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Down Memory Lane
By Roshan Peiris"My four sisters were very protective of me, like mothers. As I grew older and did well at school, coming first in class through the years, they were thrilled and very proud of me," soft- spoken Eileen Siriwardhana, wife of top civil servant D.B.I.P.S. says reminiscing about her large family of seven.
Eileen, the youngest in the family which also included two brothers, lived in Matara in a huge house with a rambling garden full of cadju trees. "In the mornings I used to collect the cadgu puhulan with my mother. It was a calming way to begin the day."
The Nilwala Ganga was close to her home and her mother used to swim in it. Though Eileen accompanied her to the river she did not swim because she was frightened of the water.
A shadow of sorrow passes across Eileen's face as she says, " I cannot recall my father who died when I was small. But seeing his photographs I have built up my own image of him."
"I loved eating dhal. It is still my favourite food and my family used to tease me about my unsophisticated taste. I also liked wellbaked hoppers, which I still do."
In school, Eileen says, she was quiet and considered an intelligent student topping the class until Grade 8. "The history teacher was strict. She spoke of a historical figure called Wickremesinghe which was my maiden name. The whole class burst into laughter, including myself. We all got a cut each on our palms with a ruler, for laughing. That was the only punishment I received in school."
"My second brother who lived in Colombo sent me gifts for doing well in class, they were dolls. I love dolls even now. I have cherished them and also those of my daughter Cyrene, who lives in London now, after marriage," she said.
According to Eileen she was inept at sports, but made up for it by singing, oratory and acting, even winning competitions.
She attended school in Matara at first, but did her university entrance exam from Visakha Vidyalaya. At that time little did Eileen think that from 1981 -1988 she would be Principal of this leading Buddhist school.
Recalling life at the university, she says, "To me university was like another world . I was boarded at Lauries Road, Bambalapitiya and did a leisurely walk to the university each morning.
"The hectic pace of work and the many trips we took to the ruined cities and even Yapahuwa interested me.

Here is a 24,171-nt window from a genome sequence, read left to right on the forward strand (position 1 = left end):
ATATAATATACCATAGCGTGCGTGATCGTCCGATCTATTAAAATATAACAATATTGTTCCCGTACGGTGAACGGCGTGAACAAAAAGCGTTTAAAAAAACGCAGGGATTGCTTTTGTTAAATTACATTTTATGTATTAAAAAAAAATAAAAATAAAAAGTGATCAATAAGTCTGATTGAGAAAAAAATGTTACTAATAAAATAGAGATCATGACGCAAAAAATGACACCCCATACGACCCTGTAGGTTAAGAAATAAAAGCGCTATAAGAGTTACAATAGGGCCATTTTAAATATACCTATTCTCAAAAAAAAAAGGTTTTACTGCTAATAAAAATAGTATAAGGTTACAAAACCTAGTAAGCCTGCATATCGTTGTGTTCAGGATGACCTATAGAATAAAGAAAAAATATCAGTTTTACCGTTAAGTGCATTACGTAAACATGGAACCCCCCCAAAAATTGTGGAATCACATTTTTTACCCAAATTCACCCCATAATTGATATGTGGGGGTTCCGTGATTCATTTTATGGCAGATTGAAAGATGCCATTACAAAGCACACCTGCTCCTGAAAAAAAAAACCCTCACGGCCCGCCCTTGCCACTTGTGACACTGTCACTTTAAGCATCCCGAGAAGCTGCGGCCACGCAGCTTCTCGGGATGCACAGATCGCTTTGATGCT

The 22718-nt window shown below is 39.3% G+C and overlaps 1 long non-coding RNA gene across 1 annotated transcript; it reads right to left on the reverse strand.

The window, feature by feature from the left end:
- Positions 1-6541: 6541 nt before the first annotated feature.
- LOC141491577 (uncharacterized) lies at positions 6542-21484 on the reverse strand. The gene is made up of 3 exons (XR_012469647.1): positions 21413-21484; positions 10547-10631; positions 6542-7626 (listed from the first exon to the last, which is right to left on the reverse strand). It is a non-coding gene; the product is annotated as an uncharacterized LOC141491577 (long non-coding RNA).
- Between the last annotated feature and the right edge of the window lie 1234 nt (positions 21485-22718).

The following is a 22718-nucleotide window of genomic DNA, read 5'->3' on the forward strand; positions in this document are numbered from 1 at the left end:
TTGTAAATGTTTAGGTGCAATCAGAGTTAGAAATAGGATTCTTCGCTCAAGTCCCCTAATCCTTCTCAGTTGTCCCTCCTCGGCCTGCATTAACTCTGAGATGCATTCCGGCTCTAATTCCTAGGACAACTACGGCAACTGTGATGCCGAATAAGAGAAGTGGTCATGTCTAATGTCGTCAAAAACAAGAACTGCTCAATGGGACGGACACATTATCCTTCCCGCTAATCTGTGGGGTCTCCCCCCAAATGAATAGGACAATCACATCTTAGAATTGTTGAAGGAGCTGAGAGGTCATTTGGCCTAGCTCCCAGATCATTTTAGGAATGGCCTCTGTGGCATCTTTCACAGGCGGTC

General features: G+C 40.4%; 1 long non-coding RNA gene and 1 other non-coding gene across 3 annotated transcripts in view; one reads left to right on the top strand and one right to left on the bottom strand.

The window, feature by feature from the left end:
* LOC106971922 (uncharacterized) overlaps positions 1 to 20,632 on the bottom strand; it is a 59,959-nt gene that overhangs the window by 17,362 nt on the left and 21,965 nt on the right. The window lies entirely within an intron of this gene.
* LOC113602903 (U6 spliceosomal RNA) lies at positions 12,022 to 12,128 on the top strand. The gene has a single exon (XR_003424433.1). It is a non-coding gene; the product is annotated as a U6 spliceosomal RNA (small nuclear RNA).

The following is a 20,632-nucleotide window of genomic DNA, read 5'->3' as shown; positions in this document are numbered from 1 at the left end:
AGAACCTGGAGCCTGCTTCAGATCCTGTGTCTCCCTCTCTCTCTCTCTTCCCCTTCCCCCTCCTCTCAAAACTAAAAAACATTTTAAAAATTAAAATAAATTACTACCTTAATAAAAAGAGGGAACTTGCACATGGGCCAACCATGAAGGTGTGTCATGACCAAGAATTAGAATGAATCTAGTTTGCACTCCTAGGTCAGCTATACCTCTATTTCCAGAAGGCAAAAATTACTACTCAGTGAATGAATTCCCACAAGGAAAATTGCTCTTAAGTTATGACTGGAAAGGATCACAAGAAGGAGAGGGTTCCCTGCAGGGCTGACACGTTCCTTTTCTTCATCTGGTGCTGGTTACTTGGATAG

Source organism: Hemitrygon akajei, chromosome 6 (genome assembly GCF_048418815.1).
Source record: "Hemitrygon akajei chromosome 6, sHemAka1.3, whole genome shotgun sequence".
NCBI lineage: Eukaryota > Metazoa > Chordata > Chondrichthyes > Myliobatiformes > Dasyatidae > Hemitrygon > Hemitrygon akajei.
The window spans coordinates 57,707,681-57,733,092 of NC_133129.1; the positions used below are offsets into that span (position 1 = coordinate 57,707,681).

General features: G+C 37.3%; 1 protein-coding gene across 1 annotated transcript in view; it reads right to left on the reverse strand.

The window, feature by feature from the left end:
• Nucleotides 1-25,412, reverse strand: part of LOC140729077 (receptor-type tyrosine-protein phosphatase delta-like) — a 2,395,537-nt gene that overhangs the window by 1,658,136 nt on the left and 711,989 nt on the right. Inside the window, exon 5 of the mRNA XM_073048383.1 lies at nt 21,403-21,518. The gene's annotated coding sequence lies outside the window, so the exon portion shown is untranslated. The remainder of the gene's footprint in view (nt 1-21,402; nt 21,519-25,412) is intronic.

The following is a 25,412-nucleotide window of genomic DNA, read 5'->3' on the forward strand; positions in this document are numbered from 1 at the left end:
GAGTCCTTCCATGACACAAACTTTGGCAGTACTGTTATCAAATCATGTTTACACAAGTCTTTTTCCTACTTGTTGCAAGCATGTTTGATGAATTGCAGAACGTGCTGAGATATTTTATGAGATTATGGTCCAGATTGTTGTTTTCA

"I took part in two plays at the university, Tagore's Sacrifice which was translated into Sinhala and was called Billi Pujawa. I won the award for the Best Actress."
Later she acted in W.A. Silva's Sunethra in which her future husband who was also a university student took part as the Bishop.
She was friendly then with the brilliant Deraniyagalage Basil Ivor Peiris Samaranayake Siriwardhana, but had no special relationship.
"He came to see a friend of mine after I had passed out, and became an assistant teacher at Princess of Wales College, Moratuwa. I asked my friend Monica Peiris to ask her bearded friend for copies of the Harvest magazine to which he wrote regularly." Eileen was teaching English to the A. Level class.
"She got me a few magazines and I returned them to him, through her," she recalled.
She was surprised and embarrassed when she got a letter from DBIPS saying, "Ile, remember not to leave your photographs when returning books." A tiny photograph of herself, three students and three teachers, had been in the book. She had also never been called "Ile", before this.
When they, DBIPS, she and three girls went on a trip organised by the university to Yala, he barely left her side.
"We were engaged for two years and married at the Registrar's Office, since his parents did not approve of him marrying me. They had hopes of him marrying a girl with a large dowry from a well- known Colombo family," she recalls.
They honeymooned in Arugam Bay, Batticaloa and came back to live in a rented house in Nugegoda, close to St. Joseph's Convent where she taught.
Finally, with a government loan they built the house she now lives in at Nugegoda. DBIPS died of a heart attack a few years ago.
"He was a perfectionist. He looked after the house, the children and the garden. When any of the children fell sick he worried himself a great deal. I really had nothing to do," Eileen recalls, her eyes full of unshed tears.
"He lost his temper over little things, but got over it soon saying, 'All great men have a tragic flaw'!' I never spoke back or argued."
They have two boys and a girl.